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Education Overview

The research strengths of the Trinity College Institute of Neuroscience ensure that it is ideally placed to contribute to the education of the new generation of neuroscientists.

Ph.D. by research: TCIN currently has approximately 80 registered Ph.D. students. 65%of these are Irish and 35% are international students. Students get first-hand exposure to state-of-the-art technologies for investigating brain function from molecular and cellular levels to clinical and translational levels. They have the opportunity to work in a dynamic research and training environment with the leading principal investigators in the field. 12 students have graduated from TCIN with a structured Ph.D. in neuroscience. The first program, funded by the HRB, was introduced in 2006. About 140 students from around the world applied annually for the 6 places. Students carried out taught modules in neuroscience in their first year, cycled through laboratory rotations of three months duration in their first year, and carried out a major research thesis in their second and third year.

The second program funded in 2012 is called ‘Mollecular & Cellular Mechanisms Underlying Inflammatory Processes’ and is a structured Ph.D. programme in the disciplines of immunology, neuroscience and cancer funded by the Programme for Research in Third-Level Institutions (PRTLI) under cycle five.

B.A. (Mod.) in Neuroscience: There are currently 42 students carrying out the B.A. in Neuroscience. The program was introduced in 2001 and 160 students have graduated since that time. They enter through the omnibus science options and choose to specialise in neuroscience in their third and fourth years. They complete modules in a wide range of neuroscience topics ranging from cellular physiology to cognitive neuroscience.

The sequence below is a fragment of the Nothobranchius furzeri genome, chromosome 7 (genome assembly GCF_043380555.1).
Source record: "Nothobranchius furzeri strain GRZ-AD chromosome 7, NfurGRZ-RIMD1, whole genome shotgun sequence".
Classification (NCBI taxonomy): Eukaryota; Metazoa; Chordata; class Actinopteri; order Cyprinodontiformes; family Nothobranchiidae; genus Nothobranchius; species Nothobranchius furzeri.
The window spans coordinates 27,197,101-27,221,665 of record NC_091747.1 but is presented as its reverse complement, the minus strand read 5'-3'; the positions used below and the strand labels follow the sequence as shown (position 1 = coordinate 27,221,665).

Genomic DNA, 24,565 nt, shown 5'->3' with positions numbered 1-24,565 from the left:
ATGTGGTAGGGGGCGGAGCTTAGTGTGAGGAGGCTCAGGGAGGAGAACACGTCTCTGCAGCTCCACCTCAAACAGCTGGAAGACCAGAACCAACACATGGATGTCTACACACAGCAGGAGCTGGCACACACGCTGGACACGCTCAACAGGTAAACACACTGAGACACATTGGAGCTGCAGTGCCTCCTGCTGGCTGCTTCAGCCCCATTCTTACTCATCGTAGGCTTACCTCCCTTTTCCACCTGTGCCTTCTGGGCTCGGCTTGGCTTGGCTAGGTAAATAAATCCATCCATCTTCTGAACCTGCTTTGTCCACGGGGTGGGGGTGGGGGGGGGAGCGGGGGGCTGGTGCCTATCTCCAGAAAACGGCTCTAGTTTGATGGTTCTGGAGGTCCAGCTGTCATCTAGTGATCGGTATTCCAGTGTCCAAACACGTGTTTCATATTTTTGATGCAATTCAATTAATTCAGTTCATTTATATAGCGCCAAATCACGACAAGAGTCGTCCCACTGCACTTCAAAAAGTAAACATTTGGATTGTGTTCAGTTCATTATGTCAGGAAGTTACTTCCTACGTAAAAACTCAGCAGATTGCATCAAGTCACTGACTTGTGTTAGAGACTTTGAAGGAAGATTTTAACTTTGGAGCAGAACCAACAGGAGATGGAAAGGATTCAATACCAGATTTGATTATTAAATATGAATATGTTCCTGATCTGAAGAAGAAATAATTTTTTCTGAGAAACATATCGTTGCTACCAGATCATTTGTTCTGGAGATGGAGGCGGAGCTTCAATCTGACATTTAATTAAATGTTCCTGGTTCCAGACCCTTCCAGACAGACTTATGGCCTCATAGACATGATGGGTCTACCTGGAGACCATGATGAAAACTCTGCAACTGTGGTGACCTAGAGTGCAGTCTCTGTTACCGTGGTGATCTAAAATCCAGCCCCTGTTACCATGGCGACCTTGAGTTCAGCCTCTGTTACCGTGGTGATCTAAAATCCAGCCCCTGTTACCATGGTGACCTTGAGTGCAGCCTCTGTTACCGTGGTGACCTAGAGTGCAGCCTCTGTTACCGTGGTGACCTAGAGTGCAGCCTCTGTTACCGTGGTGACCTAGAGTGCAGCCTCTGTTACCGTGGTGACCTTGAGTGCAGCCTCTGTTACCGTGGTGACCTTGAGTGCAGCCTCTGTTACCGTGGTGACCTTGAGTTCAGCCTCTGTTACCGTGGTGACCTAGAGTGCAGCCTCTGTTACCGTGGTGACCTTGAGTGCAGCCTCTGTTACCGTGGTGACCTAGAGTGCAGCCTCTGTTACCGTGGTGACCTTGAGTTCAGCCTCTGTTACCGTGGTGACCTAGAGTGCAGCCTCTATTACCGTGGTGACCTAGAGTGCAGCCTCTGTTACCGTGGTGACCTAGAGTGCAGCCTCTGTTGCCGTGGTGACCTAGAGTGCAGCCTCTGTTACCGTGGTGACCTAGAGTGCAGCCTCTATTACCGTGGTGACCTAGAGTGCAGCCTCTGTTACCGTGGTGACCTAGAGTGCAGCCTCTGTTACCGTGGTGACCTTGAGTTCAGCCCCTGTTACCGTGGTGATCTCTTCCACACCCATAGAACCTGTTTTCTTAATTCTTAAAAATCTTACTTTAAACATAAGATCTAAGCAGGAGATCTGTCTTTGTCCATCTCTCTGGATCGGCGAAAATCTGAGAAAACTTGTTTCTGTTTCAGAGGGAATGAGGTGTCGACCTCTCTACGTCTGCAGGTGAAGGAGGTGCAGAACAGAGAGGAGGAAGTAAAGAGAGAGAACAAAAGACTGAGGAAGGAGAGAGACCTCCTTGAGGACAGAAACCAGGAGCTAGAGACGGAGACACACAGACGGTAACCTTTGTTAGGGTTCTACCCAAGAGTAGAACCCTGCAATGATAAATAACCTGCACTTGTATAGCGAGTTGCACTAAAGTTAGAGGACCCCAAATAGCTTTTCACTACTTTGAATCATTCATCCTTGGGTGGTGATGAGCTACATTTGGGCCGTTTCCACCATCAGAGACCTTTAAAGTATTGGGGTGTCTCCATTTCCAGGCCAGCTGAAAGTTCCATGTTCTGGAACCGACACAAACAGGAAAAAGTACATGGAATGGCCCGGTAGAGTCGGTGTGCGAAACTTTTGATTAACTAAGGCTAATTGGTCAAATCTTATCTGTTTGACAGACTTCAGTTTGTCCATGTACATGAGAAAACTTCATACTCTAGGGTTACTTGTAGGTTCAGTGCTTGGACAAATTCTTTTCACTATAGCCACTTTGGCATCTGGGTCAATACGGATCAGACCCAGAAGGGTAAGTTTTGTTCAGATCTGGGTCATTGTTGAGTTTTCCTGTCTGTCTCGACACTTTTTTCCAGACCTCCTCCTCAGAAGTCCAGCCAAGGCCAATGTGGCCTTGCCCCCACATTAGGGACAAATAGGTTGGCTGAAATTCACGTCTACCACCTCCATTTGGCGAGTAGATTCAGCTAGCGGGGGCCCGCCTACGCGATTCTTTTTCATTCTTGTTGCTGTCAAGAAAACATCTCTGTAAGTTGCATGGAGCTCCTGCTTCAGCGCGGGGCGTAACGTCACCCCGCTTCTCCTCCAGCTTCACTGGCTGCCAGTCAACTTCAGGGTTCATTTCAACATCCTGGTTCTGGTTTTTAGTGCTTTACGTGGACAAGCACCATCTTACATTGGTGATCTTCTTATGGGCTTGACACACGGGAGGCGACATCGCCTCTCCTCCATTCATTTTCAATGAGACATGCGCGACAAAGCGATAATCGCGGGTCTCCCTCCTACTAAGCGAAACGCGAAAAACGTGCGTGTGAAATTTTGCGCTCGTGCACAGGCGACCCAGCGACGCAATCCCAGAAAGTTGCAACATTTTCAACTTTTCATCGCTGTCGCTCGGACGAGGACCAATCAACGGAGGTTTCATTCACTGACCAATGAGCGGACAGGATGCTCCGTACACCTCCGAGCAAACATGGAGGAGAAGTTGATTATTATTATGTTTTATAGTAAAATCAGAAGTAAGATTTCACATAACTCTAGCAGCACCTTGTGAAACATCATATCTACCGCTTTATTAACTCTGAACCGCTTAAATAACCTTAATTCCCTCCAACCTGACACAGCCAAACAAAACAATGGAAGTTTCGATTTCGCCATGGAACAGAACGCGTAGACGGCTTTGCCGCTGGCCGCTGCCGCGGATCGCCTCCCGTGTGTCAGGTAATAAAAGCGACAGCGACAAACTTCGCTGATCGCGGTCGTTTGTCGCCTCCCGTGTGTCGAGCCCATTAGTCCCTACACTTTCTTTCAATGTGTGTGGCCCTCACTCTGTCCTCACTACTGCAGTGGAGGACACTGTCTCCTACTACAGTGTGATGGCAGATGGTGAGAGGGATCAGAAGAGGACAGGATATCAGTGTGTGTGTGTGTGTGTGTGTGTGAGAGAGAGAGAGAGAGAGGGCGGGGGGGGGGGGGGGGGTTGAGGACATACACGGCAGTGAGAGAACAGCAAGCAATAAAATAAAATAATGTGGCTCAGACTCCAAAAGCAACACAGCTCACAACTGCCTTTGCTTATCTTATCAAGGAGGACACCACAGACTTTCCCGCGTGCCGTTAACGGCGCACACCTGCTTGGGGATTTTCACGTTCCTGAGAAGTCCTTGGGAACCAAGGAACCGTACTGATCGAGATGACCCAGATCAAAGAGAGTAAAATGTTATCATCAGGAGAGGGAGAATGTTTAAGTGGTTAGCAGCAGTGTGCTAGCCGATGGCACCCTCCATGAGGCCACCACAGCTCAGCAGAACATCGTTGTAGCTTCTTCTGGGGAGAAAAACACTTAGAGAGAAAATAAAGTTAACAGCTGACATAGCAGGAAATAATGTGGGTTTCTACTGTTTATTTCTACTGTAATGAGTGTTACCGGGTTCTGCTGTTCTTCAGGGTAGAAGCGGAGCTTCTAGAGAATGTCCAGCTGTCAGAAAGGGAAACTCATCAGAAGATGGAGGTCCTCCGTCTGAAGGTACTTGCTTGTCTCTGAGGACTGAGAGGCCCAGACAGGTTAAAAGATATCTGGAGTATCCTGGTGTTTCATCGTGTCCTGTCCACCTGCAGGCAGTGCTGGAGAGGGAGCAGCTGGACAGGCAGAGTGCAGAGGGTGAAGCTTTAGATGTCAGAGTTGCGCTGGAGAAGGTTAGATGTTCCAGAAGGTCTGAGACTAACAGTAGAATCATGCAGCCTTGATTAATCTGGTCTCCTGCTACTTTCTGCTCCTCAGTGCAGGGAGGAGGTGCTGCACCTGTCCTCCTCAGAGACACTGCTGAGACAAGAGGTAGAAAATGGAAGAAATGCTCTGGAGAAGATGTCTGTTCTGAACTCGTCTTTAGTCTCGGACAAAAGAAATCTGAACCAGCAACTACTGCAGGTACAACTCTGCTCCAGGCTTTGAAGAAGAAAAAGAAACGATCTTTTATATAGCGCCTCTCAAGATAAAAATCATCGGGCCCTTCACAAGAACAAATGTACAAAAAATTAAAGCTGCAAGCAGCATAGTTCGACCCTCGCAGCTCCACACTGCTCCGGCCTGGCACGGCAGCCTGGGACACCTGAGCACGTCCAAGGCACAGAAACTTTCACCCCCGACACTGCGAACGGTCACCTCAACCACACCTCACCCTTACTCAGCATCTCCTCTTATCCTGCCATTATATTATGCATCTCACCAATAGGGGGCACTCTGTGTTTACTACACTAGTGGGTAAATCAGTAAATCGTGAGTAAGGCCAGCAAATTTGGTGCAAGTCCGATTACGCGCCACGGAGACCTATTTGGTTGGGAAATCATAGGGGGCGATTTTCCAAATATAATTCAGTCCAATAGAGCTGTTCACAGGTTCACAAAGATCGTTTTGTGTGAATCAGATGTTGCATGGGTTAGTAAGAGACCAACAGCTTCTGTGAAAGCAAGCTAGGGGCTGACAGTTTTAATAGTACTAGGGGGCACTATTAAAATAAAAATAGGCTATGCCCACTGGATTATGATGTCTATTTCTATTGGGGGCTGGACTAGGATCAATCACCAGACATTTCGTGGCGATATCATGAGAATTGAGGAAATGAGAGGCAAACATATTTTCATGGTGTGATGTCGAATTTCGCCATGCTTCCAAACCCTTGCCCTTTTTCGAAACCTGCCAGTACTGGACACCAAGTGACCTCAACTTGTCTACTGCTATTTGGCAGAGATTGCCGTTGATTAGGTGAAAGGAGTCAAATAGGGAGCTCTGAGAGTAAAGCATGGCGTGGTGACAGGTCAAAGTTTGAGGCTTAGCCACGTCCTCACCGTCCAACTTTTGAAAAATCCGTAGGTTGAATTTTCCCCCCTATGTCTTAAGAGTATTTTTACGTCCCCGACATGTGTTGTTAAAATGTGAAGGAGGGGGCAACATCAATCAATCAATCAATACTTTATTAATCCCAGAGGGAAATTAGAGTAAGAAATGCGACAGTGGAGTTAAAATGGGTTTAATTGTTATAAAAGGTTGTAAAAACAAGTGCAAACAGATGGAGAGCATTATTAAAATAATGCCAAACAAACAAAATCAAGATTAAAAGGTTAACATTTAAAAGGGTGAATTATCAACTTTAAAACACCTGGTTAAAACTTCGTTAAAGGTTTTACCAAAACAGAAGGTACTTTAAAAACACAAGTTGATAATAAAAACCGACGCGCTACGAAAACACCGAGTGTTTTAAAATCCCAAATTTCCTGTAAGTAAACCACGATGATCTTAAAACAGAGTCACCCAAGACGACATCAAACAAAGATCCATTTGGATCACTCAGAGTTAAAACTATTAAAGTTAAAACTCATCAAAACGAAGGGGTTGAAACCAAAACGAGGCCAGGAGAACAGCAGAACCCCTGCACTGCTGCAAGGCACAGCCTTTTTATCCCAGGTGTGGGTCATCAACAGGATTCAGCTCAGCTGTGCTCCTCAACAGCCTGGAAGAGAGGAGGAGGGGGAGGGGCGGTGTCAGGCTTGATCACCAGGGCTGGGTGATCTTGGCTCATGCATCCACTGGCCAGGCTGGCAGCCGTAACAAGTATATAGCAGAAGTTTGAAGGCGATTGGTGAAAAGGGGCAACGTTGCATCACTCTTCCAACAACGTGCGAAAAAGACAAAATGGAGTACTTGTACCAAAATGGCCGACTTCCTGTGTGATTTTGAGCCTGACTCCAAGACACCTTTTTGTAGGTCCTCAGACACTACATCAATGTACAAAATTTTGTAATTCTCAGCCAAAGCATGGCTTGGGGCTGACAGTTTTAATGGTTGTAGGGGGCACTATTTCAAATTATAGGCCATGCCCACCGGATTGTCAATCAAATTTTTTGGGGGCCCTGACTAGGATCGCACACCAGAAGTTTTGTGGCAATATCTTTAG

M.Sc. in Neuroscience: There are currently 18 students carrying out the M.Sc. in Neuroscience. The program was introduced in 2006 and 53 students have graduated since that time, it provides students with a fundamental understanding of the biological basis of nervous system function and is the first program of its kind in Ireland.

Future Education Objectives

  • Increase the provision of systematic training in advanced methodologies for Ph.D. students.
  • Ensure impact on clinical practice, to address the key problem of how to translate research findings into clinical practice and to create a generation of research-aware clinicians involved in patient care.
  • Continue a structured funded Ph.D. program based on the earlier program, to provide a source of world-class Ph.D. students for the research of the future, as well as the fastevolving needs of industry of the future.
  • Increase our capacity to supervise undergraduate, M.Sc. and Ph.D. research projects, through increasing the number of Principal Investigators.
  • Build on the international visibility of our educational programmes by further promoting them.
  • Increase our links with industry, thereby providing attractive alternative forms of employment for our graduates, through placements and collaborative research programmes.

Email: neuroscience@tcd.ie
Last updated 18 July 2013

Associations

In association with:
Ireland's EU Structural Funds Programmes 2007-2013, NDP, European Union Structural Funds and HEA